Wednesday, 16 March 2011

Properties sales in Spain increase in 2010

Recent figures from the property register confirm the Spanish housing market expanded last year for the first time in 4 years. It’s the first bit of good news from the Spanish property market for several years, with 445,885 house sales last year, an increase of 5.38pc on 2009, according to the latest figures from Spain’s property register.

However, although this is positive news, temporary factors such as the elimination of mortgage tax relief at the start of this year, and the increase in VAT on new home sales mid-way through last year may have been the cause. This may be endorsed by the Idealista report in February 2011, who surveyed 400 estate agents all over Spain for their views on the property market today. These were the main findings:

  • Discount to asking price accepted by vendors: 30% of vendors accepted up to 10% lower, 43% accepted between 10 and 20% lower, 19% between 20 and 30% less, and 7% more than 30% less.
  • Change in stock of properties for sale since the end of 2010: 58% of agents reported an increase.
  • Vendor openness to offers: 88% more open than a year ago.
  • Main reasons why sales fall through: Vendors asking too much in 26% of cases, buyers offering too little in 40% of cases (remember, this is all in the opinion of estate agents), and banks not giving finance in 34% of cases.
  • Enquiries so far this year: Falls up to 20% or more say 51%, whilst 24% say an increase of up to 10%.
  • Sales so far this year: Falls of up to 20% or more say 71%, whilst 19% say an increase of up to 10%.
  • Expectations for the first quarter of the year (compared to same period last year): 47% say worse, 27% say the same, 26% say better.
  • Expectations for this year: 33% say worse, 28% say the same, and 38% say better.

However you wish to digest facts, figures and statistics, the bottom line is that it’s still a buyers market in Spain and a great time to buy a property for anyone with a long term vision or for their own use. As always the key when buying is location and with an abundance of quality property for sale in Spain, this could make now the perfect time to invest.

Visit for properties for sale in Spain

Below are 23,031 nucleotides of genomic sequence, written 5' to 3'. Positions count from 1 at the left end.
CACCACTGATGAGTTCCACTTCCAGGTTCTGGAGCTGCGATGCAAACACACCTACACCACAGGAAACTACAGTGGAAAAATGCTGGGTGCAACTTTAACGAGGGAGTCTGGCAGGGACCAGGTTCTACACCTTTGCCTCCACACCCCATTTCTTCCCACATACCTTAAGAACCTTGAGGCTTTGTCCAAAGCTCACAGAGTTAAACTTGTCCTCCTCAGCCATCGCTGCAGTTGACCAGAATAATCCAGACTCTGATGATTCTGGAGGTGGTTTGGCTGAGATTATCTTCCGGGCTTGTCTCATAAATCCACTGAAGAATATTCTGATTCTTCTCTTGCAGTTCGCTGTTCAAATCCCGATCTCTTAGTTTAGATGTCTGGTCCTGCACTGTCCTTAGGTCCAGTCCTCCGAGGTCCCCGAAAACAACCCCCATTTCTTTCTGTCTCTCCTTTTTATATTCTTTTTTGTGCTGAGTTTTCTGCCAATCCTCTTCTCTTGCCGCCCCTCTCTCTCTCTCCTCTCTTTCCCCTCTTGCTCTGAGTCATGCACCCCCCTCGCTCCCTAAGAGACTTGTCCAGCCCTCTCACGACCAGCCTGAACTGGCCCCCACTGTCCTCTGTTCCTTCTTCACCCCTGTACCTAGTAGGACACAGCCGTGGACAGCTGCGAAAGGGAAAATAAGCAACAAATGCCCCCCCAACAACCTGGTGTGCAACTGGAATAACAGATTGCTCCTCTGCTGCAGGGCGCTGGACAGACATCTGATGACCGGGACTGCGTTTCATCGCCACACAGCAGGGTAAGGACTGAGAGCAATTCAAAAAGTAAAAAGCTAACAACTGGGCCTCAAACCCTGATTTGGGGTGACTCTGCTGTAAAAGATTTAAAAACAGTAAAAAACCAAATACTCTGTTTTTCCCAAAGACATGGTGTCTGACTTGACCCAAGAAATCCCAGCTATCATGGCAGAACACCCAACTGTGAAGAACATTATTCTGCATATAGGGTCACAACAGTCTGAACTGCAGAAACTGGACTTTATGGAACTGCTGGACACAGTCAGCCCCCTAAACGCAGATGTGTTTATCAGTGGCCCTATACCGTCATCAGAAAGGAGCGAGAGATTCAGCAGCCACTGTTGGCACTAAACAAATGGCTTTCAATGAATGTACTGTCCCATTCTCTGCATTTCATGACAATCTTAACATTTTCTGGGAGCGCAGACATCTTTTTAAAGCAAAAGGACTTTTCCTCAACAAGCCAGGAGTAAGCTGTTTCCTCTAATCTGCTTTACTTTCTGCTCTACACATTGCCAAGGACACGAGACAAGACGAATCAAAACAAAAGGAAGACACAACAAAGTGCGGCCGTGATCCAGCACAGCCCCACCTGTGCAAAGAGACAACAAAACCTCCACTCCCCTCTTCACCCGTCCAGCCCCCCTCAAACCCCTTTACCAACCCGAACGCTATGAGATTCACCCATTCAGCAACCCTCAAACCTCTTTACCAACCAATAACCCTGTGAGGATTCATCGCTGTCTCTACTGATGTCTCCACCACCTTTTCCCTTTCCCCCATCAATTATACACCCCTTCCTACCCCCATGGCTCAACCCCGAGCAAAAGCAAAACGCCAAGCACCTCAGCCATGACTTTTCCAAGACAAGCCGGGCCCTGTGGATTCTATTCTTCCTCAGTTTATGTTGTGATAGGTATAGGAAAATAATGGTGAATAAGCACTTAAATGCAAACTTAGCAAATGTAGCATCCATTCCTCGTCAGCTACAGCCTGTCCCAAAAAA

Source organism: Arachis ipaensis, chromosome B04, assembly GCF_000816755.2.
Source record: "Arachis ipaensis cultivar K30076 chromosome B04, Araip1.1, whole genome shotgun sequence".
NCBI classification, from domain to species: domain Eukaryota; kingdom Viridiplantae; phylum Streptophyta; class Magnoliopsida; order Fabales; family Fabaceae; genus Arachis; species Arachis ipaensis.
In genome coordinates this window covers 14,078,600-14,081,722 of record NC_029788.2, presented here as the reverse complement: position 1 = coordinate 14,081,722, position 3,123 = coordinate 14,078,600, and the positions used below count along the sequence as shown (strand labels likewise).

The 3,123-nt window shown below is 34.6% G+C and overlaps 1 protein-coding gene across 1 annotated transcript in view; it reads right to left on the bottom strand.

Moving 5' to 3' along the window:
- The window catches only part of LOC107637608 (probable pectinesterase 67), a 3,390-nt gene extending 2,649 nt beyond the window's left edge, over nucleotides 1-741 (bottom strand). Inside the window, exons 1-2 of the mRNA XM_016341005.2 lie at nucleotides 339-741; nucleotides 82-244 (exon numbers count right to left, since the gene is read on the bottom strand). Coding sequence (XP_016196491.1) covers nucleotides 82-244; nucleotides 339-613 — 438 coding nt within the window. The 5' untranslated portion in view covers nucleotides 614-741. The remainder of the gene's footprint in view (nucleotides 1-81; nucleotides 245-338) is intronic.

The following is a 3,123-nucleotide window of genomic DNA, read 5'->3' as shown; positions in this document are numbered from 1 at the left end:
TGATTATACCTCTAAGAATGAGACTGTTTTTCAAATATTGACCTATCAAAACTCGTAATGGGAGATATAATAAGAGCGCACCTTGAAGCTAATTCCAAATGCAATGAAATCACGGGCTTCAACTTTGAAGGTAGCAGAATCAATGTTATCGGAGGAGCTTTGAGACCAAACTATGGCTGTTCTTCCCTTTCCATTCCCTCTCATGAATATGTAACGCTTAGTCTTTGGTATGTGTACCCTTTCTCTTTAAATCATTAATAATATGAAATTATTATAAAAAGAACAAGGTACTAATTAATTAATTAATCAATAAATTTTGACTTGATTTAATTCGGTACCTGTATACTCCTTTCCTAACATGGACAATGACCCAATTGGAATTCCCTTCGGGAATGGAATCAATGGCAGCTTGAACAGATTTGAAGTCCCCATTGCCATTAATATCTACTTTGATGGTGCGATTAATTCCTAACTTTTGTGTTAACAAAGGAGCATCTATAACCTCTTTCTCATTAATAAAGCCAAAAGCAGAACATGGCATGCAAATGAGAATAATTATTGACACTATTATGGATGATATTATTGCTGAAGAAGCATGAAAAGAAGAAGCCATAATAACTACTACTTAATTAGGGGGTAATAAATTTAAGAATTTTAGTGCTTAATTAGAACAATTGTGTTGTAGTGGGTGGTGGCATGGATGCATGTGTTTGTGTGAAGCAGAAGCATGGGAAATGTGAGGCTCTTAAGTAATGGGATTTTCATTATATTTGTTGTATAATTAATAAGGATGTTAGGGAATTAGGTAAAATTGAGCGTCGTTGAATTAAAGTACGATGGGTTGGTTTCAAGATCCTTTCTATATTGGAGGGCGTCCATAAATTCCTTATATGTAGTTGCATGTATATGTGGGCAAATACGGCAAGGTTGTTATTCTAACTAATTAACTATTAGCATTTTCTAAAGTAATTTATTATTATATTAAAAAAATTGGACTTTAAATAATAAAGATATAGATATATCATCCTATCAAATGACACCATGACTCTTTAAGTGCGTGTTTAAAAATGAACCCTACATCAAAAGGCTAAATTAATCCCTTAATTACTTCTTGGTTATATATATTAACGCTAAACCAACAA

Tuesday, 15 February 2011

The forecast is fine for sun & sea holidays

The Costa del Sol is looking forward to the 2011 holiday season with optimism and plans to extend and improve leisure facilities on the beaches. The optimism is based on figures for 2010 showing a 1.1% increase in visitor numbers compared with the previous year and other positive indicators, while promoters of such amenities as spas, creches, yoga and pilates sessions are just awaiting the green light which will come in April when competence over the beaches is transferred from the Costas authority to the Junta de Andalucia.


Airport growth above average

To be precise the increase in passengers using Malaga Airport in January was 8.1 per cent, two percentage points higher than the average for Spanish airports. This was the second greatest increase out of all of Spain’s large airports, behind Barcelona which started 2011 with an increase of 20 per cent.

According to figures for last month released by the airports authority Aena, in January 589,994 passengers used the terminal on 6,329 flights. The figures are a vast improvement on 2010 when passenger figures fell in January.

Also last month the number of passengers on international flights landing at or taking off from Malaga Airport increased by 6.8 per cent. The majority came from or travelled to the UK, 187,322 passengers, while 46,257 travelled between Malaga and Germany, and 26,070 between Malaga and France.